An Open Letter to KDKA Investigative Reporter Andy Sheehan
Like thousands of other people, I was shocked and disappointed when you endangered the life of your dog Bentley by leaving him locked in your car with no ventilation on a hot afternoon. First and foremost, as a dog owner myself, I’m glad Bentley didn’t suffer any serious injury from the incident. We can all agree on that.
But from there, things get considerably more complicated, especially after reading the apology you posted to your Facebook page the following day. The reason for my conflicted emotions is simple.
Andy Sheehan, you ruined my life.
For the sake of those reading who aren’t aware, I used to be a member of the Pennsylvania House of Representatives. The district I represented was at the epicenter of the Marcellus Shale drilling boom, which quickly consumed every waking moment of me and my staff. After doing some investigative reporting of my own (ironically), I discovered fairly serious corruption taking place between the biggest drilling company in the area and the PA Department of Environmental Protection. To make a long and complex story short, we found unmistakable evidence of the drilling company and the state regulators colluding to withhold information from tests performed on drinking water; this story was verified and published by the New York Times.
Even before the story broke, I began to get harassed by certain members of the media, including you, Mr. Sheehan. The drilling company was a huge advertiser and they were exerting pressure to discredit me in the press; it was confirmed to me by a KDKA newsroom employee in confidence.
You specifically became very aggressive, Mr. Sheehan. Do you remember the time in 2012 you sent me a document containing emails taken wildly out of context to imply I was asking the drilling company for perks like a trip to the Super Bowl? I’ll never forget what you told me on the phone that morning. “I’m going to get you one way or another.” So I drove down to your studio and did a thirty‐minute on‐camera interview with you in which you grilled me relentlessly but I managed to give a reasonable answer to your questions. Only after I was able to prove that the emails had been leaked to you by the drilling company itself did you finally agree to drop the story. But the big story wasn’t far behind.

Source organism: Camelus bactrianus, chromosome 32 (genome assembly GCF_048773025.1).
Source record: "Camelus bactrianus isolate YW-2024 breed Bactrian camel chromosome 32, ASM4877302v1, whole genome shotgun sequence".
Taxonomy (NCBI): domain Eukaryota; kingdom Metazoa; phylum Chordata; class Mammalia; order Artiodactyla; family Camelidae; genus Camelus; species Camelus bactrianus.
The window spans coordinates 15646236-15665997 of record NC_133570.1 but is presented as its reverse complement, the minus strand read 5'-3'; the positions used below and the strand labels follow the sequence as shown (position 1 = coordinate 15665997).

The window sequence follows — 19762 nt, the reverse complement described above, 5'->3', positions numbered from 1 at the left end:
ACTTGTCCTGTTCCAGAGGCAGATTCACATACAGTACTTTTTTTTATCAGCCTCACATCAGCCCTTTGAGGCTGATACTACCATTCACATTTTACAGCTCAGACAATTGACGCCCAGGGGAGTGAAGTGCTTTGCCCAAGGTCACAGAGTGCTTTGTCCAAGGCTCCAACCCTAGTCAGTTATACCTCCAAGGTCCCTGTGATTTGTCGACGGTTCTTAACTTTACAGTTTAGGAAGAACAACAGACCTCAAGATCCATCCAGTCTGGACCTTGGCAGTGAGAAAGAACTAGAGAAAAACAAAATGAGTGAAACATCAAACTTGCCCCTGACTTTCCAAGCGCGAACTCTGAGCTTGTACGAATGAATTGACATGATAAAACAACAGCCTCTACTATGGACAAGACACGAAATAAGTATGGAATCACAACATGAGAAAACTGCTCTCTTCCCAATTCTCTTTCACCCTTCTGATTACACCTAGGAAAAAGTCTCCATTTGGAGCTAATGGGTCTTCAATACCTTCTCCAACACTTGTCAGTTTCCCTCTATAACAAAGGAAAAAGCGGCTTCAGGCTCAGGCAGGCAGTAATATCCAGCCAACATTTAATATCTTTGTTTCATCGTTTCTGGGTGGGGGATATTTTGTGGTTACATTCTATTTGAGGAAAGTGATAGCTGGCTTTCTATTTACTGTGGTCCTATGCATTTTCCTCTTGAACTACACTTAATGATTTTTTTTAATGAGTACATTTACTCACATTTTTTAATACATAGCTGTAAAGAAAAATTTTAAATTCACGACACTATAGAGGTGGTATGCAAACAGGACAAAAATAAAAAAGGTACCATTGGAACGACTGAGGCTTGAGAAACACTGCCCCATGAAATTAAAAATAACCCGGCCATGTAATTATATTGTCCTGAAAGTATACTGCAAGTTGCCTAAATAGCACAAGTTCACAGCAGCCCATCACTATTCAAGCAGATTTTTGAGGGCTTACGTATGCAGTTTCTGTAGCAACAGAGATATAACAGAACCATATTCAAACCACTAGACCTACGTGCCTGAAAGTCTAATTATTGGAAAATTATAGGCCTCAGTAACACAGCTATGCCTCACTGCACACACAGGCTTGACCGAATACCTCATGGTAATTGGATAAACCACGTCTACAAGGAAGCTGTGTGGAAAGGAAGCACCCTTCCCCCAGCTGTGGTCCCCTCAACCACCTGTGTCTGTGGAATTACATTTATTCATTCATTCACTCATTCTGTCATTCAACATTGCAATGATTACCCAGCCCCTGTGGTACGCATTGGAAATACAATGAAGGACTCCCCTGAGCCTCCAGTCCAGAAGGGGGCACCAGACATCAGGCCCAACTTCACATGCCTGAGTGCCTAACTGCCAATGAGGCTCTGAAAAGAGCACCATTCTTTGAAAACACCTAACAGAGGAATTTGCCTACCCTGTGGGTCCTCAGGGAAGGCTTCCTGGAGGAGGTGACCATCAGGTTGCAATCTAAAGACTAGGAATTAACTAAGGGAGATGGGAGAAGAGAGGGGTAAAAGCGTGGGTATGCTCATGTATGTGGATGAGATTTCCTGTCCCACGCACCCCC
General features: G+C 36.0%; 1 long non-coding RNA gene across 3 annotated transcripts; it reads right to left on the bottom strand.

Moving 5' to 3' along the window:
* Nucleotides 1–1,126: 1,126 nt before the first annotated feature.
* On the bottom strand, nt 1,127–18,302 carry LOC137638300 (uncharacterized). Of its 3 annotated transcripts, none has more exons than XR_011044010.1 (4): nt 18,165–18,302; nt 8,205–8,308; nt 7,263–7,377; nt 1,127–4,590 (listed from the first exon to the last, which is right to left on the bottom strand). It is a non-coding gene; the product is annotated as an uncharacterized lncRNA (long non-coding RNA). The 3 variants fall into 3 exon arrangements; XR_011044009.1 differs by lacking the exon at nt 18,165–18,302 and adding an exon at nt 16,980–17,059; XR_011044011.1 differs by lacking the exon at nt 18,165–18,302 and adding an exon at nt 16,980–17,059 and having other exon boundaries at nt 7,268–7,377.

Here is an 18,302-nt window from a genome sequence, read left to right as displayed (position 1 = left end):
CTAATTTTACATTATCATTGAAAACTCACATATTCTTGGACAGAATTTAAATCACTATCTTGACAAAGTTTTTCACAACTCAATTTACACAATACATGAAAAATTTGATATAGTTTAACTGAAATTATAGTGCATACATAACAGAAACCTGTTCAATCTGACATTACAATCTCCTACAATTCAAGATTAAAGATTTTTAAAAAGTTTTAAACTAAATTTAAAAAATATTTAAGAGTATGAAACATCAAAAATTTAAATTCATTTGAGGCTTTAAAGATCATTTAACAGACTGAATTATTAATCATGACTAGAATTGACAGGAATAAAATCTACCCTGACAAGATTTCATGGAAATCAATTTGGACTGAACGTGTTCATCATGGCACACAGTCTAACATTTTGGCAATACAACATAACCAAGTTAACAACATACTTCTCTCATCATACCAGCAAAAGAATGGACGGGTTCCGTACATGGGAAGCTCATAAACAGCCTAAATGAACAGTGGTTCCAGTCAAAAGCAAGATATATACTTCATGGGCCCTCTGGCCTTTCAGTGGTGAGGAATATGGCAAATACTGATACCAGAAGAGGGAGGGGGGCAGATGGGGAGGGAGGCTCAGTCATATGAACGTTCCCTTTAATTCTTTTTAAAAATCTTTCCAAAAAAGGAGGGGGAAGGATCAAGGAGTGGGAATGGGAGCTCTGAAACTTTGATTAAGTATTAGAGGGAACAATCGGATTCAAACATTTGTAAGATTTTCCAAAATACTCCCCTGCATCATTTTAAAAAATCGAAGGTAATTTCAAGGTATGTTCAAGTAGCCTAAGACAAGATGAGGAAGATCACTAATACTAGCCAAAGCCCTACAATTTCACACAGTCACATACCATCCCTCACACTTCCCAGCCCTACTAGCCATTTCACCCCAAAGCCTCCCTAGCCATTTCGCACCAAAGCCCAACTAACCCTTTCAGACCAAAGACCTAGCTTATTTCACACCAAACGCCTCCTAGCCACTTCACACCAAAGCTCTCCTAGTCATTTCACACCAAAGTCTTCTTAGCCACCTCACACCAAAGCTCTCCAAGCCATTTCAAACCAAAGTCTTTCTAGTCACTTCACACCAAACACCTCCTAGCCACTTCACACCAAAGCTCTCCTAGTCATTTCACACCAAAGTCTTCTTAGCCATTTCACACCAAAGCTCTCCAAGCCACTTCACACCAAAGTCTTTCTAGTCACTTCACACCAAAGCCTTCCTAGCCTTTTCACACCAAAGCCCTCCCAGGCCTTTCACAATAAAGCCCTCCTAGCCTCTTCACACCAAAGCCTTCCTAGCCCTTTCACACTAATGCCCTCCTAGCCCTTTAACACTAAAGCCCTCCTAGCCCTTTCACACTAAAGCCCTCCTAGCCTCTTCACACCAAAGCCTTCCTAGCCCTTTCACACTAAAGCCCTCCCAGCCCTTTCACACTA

On May 31, 2013, you confronted me with a camera crew outside the GetGo in Bridgeville over my use of online pseudonyms to debate constituents (also using fake names) who were working in concert with the drilling company to spread misinformation on the issue. History has now shown I had done nothing illegal. I didn’t violate ethics rules or misuse taxpayer dollars. What I did do was get suckered into a pointless and juvenile fight on the internet, which was admittedly not a smart move but hardly a mortal sin. I tried to defend myself and discuss the issue, but you wanted no part of it.
You finally, in your own words, “got me”.
Beginning that night, you ran no less than ten stories on KDKA‐TV in which you eviscerated me. You called the Washington County District Attorney and asked if he would look into it; when he said yes (because he didn’t even know the details yet), you immediately reported I was under criminal investigation. Then you called the Dauphin County District Attorney and asked if they would assist Washington County; when they said yes, the story became two criminal investigations. For the record, I was never even contacted by any law enforcement agency over the incident. Not one time. But because it was on the news, everyone believed it.